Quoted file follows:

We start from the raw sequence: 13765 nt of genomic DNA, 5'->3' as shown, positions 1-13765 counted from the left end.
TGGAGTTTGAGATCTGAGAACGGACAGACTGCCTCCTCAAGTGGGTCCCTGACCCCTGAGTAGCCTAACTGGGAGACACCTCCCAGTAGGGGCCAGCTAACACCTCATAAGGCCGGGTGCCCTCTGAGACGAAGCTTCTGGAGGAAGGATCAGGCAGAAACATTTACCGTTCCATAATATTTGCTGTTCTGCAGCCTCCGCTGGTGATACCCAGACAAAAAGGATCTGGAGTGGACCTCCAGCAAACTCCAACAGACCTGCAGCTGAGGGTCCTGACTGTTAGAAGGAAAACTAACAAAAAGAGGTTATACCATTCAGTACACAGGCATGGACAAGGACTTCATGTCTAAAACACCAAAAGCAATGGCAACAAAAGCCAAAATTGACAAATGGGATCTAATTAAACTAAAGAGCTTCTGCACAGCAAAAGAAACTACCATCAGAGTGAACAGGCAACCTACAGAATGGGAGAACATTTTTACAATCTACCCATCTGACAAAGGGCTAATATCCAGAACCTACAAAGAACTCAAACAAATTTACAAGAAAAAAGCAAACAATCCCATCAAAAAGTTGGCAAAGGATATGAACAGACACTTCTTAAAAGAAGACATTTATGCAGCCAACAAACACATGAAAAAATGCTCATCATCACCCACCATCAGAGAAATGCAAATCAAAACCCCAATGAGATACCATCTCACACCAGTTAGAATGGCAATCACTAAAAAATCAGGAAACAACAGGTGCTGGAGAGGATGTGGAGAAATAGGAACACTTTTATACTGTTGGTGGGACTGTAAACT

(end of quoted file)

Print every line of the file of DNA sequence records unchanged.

We start from the raw sequence: 13765 nt of genomic DNA, 5'->3' as shown, positions 1-13765 counted from the left end.
TGGAGTTTGAGATCTGAGAACGGACAGACTGCCTCCTCAAGTGGGTCCCTGACCCCTGAGTAGCCTAACTGGGAGACACCTCCCAGTAGGGGCCAGCTAACACCTCATAAGGCCGGGTGCCCTCTGAGACGAAGCTTCTGGAGGAAGGATCAGGCAGAAACATTTACCGTTCCATAATATTTGCTGTTCTGCAGCCTCCGCTGGTGATACCCAGACAAAAAGGATCTGGAGTGGACCTCCAGCAAACTCCAACAGACCTGCAGCTGAGGGTCCTGACTGTTAGAAGGAAAACTAACAAAAAGAGGTTATACCATTCAGTACACAGGCATGGACAAGGACTTCATGTCTAAAACACCAAAAGCAATGGCAACAAAAGCCAAAATTGACAAATGGGATCTAATTAAACTAAAGAGCTTCTGCACAGCAAAAGAAACTACCATCAGAGTGAACAGGCAACCTACAGAATGGGAGAACATTTTTACAATCTACCCATCTGACAAAGGGCTAATATCCAGAACCTACAAAGAACTCAAACAAATTTACAAGAAAAAAGCAAACAATCCCATCAAAAAGTTGGCAAAGGATATGAACAGACACTTCTTAAAAGAAGACATTTATGCAGCCAACAAACACATGAAAAAATGCTCATCATCACCCACCATCAGAGAAATGCAAATCAAAACCCCAATGAGATACCATCTCACACCAGTTAGAATGGCAATCACTAAAAAATCAGGAAACAACAGGTGCTGGAGAGGATGTGGAGAAATAGGAACACTTTTATACTGTTGGTGGGACTGTAAACT